With the unseasonably warm temps, hydration was an issue. In years past not so much.

Many of the kilometre stages are run on uneven surfaces. One can try to find “flat” spots, but if your legs are not used to angled surfaces, you may want to log a few training miles that include such a challenge. Additionally, one section of the course includes running over metal grated surface – this too can wreak havoc with the legs and ankles! I will admit that although the novelty of running into COPPS towards the finish line makes the ATB’s finish unique, a runner must drop down a considerable ramp after making a sharp right hand turn to cross the line. I don’t know about you, but when I’ve just finished 29.7K of hard race-paced running, the last thing I want to do is think about my footing to avoid a catastrophic ending, alas, that’s what one’s faced with – be aware, to save your ankles!

Reflecting on the 2012 ATB one memory that stood out amongst the rest was the journey of preparing for the race. Typically, I do find myself logging many training miles solo, but this was the first year, as a Team Running Free member, that training with others specifically during my long runs that setting goals and achieving them became extremely enjoyable and rewarding. Running with team member Jarrid made many of the training miles just disappear, moreover, He, along with Jodi and Norm were an extremely valuable and indispensible source of training related information. Be it setting up training routes and schedules, correct shoe and gear selection, or the all important positive reinforcement, I don’t know if a simple “thank-you” is enough to show my gratitude. It’s great to see the Orangeville Team Running Free (OTRF) community working together. Special mention to Hannah for this year’s ATB race kit pick-up. This is just another example of how the OTRF community cooperates with each other. I encourage all the runners in the Highlands-Headwater region to drop by Orangeville’s Running Free. The knowledge of teams members is more than any website can deliver, the camaraderie is priceless. I’m happy to be part of this team, as without their help, earning the elusive ATB silver medal, and setting a PB in the 30K would have been difficult. Let Orangeville’s Team Running Free help you achieve your goals.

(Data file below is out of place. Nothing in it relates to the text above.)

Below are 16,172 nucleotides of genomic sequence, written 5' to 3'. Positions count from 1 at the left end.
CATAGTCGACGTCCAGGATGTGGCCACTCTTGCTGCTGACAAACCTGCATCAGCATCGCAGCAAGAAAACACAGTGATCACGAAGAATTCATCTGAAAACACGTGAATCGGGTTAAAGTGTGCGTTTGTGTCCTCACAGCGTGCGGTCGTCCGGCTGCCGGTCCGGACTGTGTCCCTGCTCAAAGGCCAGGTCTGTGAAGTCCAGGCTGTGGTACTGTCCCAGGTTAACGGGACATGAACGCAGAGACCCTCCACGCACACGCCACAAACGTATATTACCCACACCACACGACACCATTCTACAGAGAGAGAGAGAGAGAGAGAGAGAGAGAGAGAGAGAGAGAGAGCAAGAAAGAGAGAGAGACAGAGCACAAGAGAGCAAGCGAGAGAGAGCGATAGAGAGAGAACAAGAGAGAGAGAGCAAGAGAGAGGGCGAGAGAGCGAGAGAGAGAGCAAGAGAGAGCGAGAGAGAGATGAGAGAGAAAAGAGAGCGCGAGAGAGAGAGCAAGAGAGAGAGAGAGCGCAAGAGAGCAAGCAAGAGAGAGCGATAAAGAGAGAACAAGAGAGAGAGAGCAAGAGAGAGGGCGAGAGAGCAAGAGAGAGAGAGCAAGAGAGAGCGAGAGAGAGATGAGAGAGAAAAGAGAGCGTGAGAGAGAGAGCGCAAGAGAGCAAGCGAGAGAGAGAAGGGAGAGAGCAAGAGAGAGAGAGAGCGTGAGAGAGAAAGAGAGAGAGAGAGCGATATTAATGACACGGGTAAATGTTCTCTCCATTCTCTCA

Avid outdoorsman. Live in small rural community with many opportunities to get outside! Running is my passion, but do frequently get out on my bike, and while up north at the cottage, get my share of swimming in. Look forward to a great 2012 season, and am looking for interested individuals to compete in Adventure racing.

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One comment

  • Congrats on the Silver Andrew, Gold in 2013? Even more important is the huge 13 minute improvement over 2011. If you keep improving at this pace I will never catch you lol..